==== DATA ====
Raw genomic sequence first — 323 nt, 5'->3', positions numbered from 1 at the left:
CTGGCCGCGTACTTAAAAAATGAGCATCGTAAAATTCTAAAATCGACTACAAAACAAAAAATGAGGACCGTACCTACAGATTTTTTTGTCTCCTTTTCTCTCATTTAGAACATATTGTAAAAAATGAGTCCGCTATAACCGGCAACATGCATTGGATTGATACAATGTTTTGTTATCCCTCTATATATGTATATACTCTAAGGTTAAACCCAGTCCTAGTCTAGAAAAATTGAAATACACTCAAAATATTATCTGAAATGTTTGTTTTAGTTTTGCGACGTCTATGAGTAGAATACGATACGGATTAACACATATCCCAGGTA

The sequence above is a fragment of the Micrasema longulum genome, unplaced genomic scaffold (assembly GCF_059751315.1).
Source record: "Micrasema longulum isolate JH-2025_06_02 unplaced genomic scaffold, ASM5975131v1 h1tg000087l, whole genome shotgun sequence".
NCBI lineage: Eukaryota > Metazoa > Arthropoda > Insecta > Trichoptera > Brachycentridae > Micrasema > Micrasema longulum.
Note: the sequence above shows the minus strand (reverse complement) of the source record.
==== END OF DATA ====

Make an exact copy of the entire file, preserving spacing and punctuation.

Raw genomic sequence first — 323 nt, 5'->3', positions numbered from 1 at the left:
CTGGCCGCGTACTTAAAAAATGAGCATCGTAAAATTCTAAAATCGACTACAAAACAAAAAATGAGGACCGTACCTACAGATTTTTTTGTCTCCTTTTCTCTCATTTAGAACATATTGTAAAAAATGAGTCCGCTATAACCGGCAACATGCATTGGATTGATACAATGTTTTGTTATCCCTCTATATATGTATATACTCTAAGGTTAAACCCAGTCCTAGTCTAGAAAAATTGAAATACACTCAAAATATTATCTGAAATGTTTGTTTTAGTTTTGCGACGTCTATGAGTAGAATACGATACGGATTAACACATATCCCAGGTA

The sequence above is a fragment of the Micrasema longulum genome, unplaced genomic scaffold (assembly GCF_059751315.1).
Source record: "Micrasema longulum isolate JH-2025_06_02 unplaced genomic scaffold, ASM5975131v1 h1tg000087l, whole genome shotgun sequence".
NCBI lineage: Eukaryota > Metazoa > Arthropoda > Insecta > Trichoptera > Brachycentridae > Micrasema > Micrasema longulum.
Note: the sequence above shows the minus strand (reverse complement) of the source record.